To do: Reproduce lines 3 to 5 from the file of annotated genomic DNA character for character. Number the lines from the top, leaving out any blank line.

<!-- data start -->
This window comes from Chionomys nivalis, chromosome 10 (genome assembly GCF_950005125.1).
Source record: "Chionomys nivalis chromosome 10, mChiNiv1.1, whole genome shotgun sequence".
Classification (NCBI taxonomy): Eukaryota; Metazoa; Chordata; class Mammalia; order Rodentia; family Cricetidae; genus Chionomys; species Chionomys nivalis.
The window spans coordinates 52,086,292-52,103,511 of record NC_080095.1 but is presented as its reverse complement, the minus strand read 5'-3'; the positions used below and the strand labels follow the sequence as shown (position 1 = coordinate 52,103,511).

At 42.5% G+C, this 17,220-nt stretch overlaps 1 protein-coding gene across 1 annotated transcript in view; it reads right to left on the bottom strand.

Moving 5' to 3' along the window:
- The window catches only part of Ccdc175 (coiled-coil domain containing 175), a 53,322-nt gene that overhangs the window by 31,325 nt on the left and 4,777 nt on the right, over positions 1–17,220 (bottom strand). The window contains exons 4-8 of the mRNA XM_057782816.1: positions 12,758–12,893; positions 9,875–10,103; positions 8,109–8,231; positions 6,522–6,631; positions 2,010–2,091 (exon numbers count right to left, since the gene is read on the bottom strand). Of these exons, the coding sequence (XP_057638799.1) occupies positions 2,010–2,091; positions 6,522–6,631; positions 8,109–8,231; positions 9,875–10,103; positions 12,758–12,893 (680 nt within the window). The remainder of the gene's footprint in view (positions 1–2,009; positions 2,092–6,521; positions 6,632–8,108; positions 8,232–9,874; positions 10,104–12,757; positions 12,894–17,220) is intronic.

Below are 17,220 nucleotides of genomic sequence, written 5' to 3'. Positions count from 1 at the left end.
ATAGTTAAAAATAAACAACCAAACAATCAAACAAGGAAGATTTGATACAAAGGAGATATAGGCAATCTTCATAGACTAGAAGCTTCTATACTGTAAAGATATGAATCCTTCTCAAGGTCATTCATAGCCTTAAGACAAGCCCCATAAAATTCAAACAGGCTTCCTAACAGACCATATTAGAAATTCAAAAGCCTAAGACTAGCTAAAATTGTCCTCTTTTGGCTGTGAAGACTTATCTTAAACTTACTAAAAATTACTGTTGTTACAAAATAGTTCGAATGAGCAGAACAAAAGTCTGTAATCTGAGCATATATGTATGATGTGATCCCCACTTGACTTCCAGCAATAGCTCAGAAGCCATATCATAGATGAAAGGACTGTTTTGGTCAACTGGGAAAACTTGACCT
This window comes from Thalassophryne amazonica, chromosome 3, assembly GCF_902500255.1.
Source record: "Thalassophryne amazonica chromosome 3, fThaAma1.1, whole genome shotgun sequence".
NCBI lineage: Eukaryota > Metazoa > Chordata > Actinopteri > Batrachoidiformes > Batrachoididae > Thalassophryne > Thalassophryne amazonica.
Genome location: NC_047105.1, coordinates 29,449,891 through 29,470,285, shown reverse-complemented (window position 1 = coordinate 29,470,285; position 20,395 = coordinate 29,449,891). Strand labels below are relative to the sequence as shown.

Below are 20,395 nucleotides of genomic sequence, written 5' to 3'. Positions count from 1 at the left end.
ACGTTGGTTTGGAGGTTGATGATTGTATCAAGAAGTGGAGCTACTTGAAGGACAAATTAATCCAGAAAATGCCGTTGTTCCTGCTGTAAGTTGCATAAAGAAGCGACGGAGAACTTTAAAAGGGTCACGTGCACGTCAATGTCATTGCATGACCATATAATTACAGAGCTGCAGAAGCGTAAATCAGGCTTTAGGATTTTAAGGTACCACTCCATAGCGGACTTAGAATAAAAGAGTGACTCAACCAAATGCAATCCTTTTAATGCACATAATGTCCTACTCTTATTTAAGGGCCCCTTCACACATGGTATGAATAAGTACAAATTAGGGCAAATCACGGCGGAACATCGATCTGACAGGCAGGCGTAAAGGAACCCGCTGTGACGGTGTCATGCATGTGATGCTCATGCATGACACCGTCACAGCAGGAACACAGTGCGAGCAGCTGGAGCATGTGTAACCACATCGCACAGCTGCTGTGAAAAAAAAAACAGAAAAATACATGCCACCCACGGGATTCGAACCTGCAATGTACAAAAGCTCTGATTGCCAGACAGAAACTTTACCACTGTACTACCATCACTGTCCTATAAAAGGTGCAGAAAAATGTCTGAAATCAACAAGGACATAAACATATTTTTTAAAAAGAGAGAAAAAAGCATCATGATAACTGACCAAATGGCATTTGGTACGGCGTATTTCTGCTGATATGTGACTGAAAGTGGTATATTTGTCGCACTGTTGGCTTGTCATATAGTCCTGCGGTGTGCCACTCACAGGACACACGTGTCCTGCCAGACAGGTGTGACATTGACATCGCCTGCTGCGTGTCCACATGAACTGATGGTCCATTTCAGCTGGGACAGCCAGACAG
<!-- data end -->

Classification (NCBI taxonomy): Eukaryota; Metazoa; Chordata; class Mammalia; order Rodentia; family Cricetidae; genus Chionomys; species Chionomys nivalis.
The window spans coordinates 52,086,292-52,103,511 of record NC_080095.1 but is presented as its reverse complement, the minus strand read 5'-3'; the positions used below and the strand labels follow the sequence as shown (position 1 = coordinate 52,103,511).

At 42.5% G+C, this 17,220-nt stretch overlaps 1 protein-coding gene across 1 annotated transcript in view; it reads right to left on the bottom strand.